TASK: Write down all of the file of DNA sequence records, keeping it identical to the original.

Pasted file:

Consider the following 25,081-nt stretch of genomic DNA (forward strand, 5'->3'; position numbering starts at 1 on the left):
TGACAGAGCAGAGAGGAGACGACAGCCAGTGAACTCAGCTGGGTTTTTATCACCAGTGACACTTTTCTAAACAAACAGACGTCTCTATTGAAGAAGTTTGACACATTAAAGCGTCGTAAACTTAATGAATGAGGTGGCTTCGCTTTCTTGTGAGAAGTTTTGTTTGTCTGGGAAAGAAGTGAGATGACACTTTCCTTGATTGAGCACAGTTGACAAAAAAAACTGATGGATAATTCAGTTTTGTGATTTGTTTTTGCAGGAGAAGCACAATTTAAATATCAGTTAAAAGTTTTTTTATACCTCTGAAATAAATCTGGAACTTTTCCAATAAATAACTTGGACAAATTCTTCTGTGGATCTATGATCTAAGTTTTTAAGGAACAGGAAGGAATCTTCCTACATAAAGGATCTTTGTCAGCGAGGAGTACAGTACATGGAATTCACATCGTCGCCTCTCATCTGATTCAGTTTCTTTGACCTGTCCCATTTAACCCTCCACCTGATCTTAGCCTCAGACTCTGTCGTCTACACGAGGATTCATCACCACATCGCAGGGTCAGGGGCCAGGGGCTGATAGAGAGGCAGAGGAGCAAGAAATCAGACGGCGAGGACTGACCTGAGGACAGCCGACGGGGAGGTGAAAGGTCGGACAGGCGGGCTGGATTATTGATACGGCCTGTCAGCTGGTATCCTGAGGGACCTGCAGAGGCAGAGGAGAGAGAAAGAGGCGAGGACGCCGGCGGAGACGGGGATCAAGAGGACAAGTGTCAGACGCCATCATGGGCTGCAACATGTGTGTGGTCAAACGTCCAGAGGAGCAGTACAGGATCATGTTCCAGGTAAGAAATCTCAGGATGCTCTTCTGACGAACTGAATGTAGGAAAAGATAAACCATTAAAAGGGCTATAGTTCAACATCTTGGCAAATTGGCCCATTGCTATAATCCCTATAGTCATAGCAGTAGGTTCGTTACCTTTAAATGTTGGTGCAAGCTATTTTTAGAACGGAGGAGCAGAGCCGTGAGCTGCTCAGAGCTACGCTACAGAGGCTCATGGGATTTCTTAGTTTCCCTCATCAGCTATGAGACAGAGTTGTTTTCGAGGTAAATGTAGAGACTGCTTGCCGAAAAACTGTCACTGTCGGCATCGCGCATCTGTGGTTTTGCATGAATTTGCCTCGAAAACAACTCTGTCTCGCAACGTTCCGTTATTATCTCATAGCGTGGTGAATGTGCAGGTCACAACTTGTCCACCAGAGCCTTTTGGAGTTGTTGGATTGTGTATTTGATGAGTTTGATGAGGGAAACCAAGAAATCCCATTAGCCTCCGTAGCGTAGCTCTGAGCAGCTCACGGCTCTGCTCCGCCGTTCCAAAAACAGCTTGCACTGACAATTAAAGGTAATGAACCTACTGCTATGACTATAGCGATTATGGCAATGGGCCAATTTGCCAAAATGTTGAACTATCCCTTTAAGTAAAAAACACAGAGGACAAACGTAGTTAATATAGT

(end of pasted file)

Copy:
Consider the following 25,081-nt stretch of genomic DNA (forward strand, 5'->3'; position numbering starts at 1 on the left):
TGACAGAGCAGAGAGGAGACGACAGCCAGTGAACTCAGCTGGGTTTTTATCACCAGTGACACTTTTCTAAACAAACAGACGTCTCTATTGAAGAAGTTTGACACATTAAAGCGTCGTAAACTTAATGAATGAGGTGGCTTCGCTTTCTTGTGAGAAGTTTTGTTTGTCTGGGAAAGAAGTGAGATGACACTTTCCTTGATTGAGCACAGTTGACAAAAAAAACTGATGGATAATTCAGTTTTGTGATTTGTTTTTGCAGGAGAAGCACAATTTAAATATCAGTTAAAAGTTTTTTTATACCTCTGAAATAAATCTGGAACTTTTCCAATAAATAACTTGGACAAATTCTTCTGTGGATCTATGATCTAAGTTTTTAAGGAACAGGAAGGAATCTTCCTACATAAAGGATCTTTGTCAGCGAGGAGTACAGTACATGGAATTCACATCGTCGCCTCTCATCTGATTCAGTTTCTTTGACCTGTCCCATTTAACCCTCCACCTGATCTTAGCCTCAGACTCTGTCGTCTACACGAGGATTCATCACCACATCGCAGGGTCAGGGGCCAGGGGCTGATAGAGAGGCAGAGGAGCAAGAAATCAGACGGCGAGGACTGACCTGAGGACAGCCGACGGGGAGGTGAAAGGTCGGACAGGCGGGCTGGATTATTGATACGGCCTGTCAGCTGGTATCCTGAGGGACCTGCAGAGGCAGAGGAGAGAGAAAGAGGCGAGGACGCCGGCGGAGACGGGGATCAAGAGGACAAGTGTCAGACGCCATCATGGGCTGCAACATGTGTGTGGTCAAACGTCCAGAGGAGCAGTACAGGATCATGTTCCAGGTAAGAAATCTCAGGATGCTCTTCTGACGAACTGAATGTAGGAAAAGATAAACCATTAAAAGGGCTATAGTTCAACATCTTGGCAAATTGGCCCATTGCTATAATCCCTATAGTCATAGCAGTAGGTTCGTTACCTTTAAATGTTGGTGCAAGCTATTTTTAGAACGGAGGAGCAGAGCCGTGAGCTGCTCAGAGCTACGCTACAGAGGCTCATGGGATTTCTTAGTTTCCCTCATCAGCTATGAGACAGAGTTGTTTTCGAGGTAAATGTAGAGACTGCTTGCCGAAAAACTGTCACTGTCGGCATCGCGCATCTGTGGTTTTGCATGAATTTGCCTCGAAAACAACTCTGTCTCGCAACGTTCCGTTATTATCTCATAGCGTGGTGAATGTGCAGGTCACAACTTGTCCACCAGAGCCTTTTGGAGTTGTTGGATTGTGTATTTGATGAGTTTGATGAGGGAAACCAAGAAATCCCATTAGCCTCCGTAGCGTAGCTCTGAGCAGCTCACGGCTCTGCTCCGCCGTTCCAAAAACAGCTTGCACTGACAATTAAAGGTAATGAACCTACTGCTATGACTATAGCGATTATGGCAATGGGCCAATTTGCCAAAATGTTGAACTATCCCTTTAAGTAAAAAACACAGAGGACAAACGTAGTTAATATAGT